4 Tips for Successful Animal Communication Part 2

4 Tips for Successful Animal Communication Part 2 by Robyn Fritz #TheWellnessUniverse #WUVIP #SuccessfulAnimalCommunication

4 Tips for Successful Animal Communication Part 2: Attitude and Practice — Late joining this short series? Catch up on Part 1!

We can all learn to communicate with our animals.

It takes practice, but it will deepen the human-animal bond as it enhances your life with your multi-species family.

In Part 1 of this 2-part series, we discovered the first two tips to exploring animal communication: changing your mindset to see the world as a community of equals and learning how your unique intuitive skills work.

Now Let’s Look at the Final 2 Tips for Successful Animal Communication:

  1. Learn the Attitude.

Animals are, first and foremost, animals, so start with species: understand the dog and cat breeds (even if they’re mixed), then get to know your animal’s personality.

People trip themselves up by thinking of animal communication as an exotic process when it’s really more like visiting a foreign country. When someone has different customs and speaks a different language, what do you do?

  • Introduce yourself. Be friendly, calm, curious, open-minded.
  • Remember your manners. Say “please” and “thank you.” Ask questions respectfully and thoughtfully and don’t make assumptions.
  • Consider the customs, behavior (and size). Learn how your animals live as animals, from their size to their behavior. Learn how you, and they, communicate with body, emotions, and actions. For example, what is making your dog tense? Environment? Injury? Illness? You mentioned, “going to the vet?” Be objective and calm.

Animals are pretty literal. That would make communication easier if we would remember that they don’t politicize or rationalize their responses to us.

For example, when my cat, Kerys, a Russian Blue, was first learning to hang out with us in bed at night, she’d get excited, leap out of bed, and race around. Normal for a kitten, yes, but I wanted to read quietly. One day I said, “If you get out of bed you’re getting locked in your playpen for the night.”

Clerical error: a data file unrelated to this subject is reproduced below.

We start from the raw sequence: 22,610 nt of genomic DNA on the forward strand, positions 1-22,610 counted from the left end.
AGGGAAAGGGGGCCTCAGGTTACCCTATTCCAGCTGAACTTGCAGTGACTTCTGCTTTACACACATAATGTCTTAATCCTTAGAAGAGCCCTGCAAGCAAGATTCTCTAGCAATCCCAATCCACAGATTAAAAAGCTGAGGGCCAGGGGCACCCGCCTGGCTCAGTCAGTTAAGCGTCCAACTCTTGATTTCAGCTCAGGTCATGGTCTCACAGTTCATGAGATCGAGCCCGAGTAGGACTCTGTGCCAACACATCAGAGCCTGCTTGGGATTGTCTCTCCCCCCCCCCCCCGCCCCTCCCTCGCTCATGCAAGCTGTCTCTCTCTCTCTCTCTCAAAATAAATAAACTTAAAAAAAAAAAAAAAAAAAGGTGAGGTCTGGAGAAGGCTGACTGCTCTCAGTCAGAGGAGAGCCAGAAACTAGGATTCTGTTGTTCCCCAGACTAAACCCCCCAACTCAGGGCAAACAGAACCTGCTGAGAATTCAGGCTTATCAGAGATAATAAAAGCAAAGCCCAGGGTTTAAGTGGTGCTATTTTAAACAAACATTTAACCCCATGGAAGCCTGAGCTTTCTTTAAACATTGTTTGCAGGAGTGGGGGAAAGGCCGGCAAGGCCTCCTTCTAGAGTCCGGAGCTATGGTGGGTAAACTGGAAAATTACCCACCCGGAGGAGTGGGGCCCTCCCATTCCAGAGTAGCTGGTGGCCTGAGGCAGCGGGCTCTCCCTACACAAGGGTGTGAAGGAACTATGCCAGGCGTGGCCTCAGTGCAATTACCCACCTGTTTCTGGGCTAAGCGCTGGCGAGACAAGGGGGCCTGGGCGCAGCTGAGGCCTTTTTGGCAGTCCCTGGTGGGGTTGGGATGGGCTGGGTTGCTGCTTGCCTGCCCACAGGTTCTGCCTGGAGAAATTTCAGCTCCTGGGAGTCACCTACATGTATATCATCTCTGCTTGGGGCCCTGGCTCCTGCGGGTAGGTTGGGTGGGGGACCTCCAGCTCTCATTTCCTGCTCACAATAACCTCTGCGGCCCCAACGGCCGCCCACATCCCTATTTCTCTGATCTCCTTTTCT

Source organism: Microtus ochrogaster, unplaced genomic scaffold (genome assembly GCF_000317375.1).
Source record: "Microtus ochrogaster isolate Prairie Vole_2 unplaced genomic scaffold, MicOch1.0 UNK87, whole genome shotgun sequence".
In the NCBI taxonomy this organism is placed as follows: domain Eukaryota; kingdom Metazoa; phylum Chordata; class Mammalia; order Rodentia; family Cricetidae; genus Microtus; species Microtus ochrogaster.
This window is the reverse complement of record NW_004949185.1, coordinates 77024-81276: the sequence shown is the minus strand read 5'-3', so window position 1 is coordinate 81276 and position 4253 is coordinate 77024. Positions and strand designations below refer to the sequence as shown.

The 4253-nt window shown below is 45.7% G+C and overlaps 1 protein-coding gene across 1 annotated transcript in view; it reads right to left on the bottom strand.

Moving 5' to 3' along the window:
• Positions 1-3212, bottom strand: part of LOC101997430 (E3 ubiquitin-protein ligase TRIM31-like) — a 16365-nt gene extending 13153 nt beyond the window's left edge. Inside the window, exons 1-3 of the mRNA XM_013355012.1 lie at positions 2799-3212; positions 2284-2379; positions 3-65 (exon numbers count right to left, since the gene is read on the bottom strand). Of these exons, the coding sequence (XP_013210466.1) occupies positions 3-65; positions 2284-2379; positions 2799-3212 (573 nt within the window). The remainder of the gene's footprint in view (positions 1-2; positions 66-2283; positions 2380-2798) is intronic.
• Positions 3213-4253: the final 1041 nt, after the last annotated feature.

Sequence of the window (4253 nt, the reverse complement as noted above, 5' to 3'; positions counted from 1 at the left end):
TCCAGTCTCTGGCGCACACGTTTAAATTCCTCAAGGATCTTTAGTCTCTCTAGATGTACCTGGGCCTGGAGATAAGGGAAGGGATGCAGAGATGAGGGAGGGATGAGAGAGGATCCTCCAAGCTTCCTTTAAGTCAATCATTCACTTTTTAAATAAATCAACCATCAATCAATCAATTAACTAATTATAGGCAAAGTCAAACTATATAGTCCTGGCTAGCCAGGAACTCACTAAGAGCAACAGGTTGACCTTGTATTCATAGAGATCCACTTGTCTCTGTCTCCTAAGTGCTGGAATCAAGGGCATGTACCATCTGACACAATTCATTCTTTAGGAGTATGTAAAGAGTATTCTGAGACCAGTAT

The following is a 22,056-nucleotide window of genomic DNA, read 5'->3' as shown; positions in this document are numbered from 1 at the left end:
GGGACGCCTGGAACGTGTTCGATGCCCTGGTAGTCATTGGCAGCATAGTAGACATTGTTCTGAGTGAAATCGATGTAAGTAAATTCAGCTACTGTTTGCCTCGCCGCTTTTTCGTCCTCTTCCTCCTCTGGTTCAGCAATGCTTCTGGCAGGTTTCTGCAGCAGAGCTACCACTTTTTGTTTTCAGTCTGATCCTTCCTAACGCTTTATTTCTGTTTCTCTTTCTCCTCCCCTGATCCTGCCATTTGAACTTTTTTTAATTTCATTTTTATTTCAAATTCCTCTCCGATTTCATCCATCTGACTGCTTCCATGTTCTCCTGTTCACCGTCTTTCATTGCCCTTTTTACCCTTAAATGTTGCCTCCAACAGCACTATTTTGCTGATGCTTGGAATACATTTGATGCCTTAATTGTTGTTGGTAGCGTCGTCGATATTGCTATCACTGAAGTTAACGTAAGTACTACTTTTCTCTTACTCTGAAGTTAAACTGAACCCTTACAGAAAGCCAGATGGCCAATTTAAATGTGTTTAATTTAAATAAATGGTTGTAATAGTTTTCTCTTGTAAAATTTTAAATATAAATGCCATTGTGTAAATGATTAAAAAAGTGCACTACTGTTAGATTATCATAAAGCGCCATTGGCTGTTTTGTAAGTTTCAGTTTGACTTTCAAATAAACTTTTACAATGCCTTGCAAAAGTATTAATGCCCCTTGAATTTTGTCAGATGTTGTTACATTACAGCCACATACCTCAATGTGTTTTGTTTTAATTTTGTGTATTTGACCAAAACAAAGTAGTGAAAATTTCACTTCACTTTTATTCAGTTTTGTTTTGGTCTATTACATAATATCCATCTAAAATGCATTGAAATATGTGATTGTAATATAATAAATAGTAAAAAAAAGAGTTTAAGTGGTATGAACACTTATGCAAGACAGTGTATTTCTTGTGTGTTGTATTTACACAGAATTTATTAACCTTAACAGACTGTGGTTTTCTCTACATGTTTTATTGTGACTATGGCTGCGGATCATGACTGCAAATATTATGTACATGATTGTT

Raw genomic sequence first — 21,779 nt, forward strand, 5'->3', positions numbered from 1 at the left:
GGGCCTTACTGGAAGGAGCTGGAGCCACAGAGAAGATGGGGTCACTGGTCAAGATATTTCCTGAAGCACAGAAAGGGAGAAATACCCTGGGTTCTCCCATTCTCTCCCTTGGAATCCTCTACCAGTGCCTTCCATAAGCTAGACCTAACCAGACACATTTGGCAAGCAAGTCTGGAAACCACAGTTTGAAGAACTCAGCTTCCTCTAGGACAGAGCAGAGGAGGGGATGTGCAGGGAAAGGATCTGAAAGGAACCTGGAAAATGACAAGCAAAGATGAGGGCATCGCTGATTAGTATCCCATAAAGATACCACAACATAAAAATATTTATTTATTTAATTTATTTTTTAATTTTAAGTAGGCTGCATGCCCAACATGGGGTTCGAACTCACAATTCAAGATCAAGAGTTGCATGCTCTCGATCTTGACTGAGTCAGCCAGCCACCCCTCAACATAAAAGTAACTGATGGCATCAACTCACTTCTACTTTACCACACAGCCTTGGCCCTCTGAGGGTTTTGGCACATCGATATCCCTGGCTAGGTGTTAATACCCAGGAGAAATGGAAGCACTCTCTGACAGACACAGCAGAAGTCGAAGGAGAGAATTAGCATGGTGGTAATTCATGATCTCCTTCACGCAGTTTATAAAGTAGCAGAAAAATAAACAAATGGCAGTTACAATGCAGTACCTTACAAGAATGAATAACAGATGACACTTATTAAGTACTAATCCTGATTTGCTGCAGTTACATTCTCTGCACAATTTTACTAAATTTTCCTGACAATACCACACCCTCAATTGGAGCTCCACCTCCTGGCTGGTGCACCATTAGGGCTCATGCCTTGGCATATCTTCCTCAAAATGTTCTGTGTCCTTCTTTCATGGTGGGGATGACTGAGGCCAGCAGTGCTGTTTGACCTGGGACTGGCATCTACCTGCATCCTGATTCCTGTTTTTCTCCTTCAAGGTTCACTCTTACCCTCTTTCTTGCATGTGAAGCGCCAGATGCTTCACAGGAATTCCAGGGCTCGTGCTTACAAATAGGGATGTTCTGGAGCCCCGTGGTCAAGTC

I knew she’d listen because she wanted to be with us, but I ignored how literally she might take that threat. A few days later she peed in my bed. I was furious and my animal communication skills disappeared. I called a friend to find out what happened. She laughed when she relayed Kery’s response: “You said if she got out of bed she had to sleep in her pen, and she had to go, so she just stood up and went.”

AARGHH! Yes, I’m not perfect. See that as an example of how not to communicate with animals.

  1. Practice.

Think of animal communication as a foreign language and practice. Keep a notebook of your experiences. Go for a walk with your dog and talk out loud, like you are having a conversation with a human friend. Eventually, you’ll realize that the words you are saying are actually being responded to, even if you didn’t actually hear the words. Consider that progress, because it is.

While you’re practicing, remember that animal communication happens faster than human speech, because it’s mind-to-mind. So you may be straining to hear what your dog is saying to you, when it’s traveled at the speed of telepathy, faster than the speed of light, and is already in another time zone. Take the first thing you instantly “hear” and go from there. And remember, animals have their own interests. You may want to know if you and your dog, Frankie, shared a past life together; when all Frankie cares about is a nap and dinner. Be as respectful of your animal’s interests as you are of human ones, and you’ll be heading in the right direction.

Frustrated with the strain of trying to “talk” with your animals, however, your intuition works? Wondering if you’ll ever get it? That’s when I say, “When in doubt, sing.” When I was trying to communicate with my Cavaliers Murphy and Alki, I finally gave up and gave them baths. That is, I occupied my body and mind to trick the logical parts of me into letting go. I emptied my mind, cleared a space in it for the dog I was bathing, asked for the essence of the dog to come in music, and opened my mouth and sang. That is, I asked their soul to sing. Murphy’s soul sang a soft, lilting lullaby with a light jaunty bounce to it. Alki’s came out as funky jazz. Both fit their personalities and reminded me that connection is easier when we just let it come. And more enlightening.

Frustrated with your animal communication work? Remember that for us it’s evolution, and that takes longer than twenty minutes. So be patient with yourself, because they’re patient with us, most of the time. And then be prepared to be surprised. You will get there eventually. You may not become a professional animal communicator, but you will have a more dynamic multi-species family.

If you’d like professional help with personal or business intuition, successful animal communication, mediumship, or spiritual awakening, please contact me at my website or here at The Wellness Universe.

– Robyn



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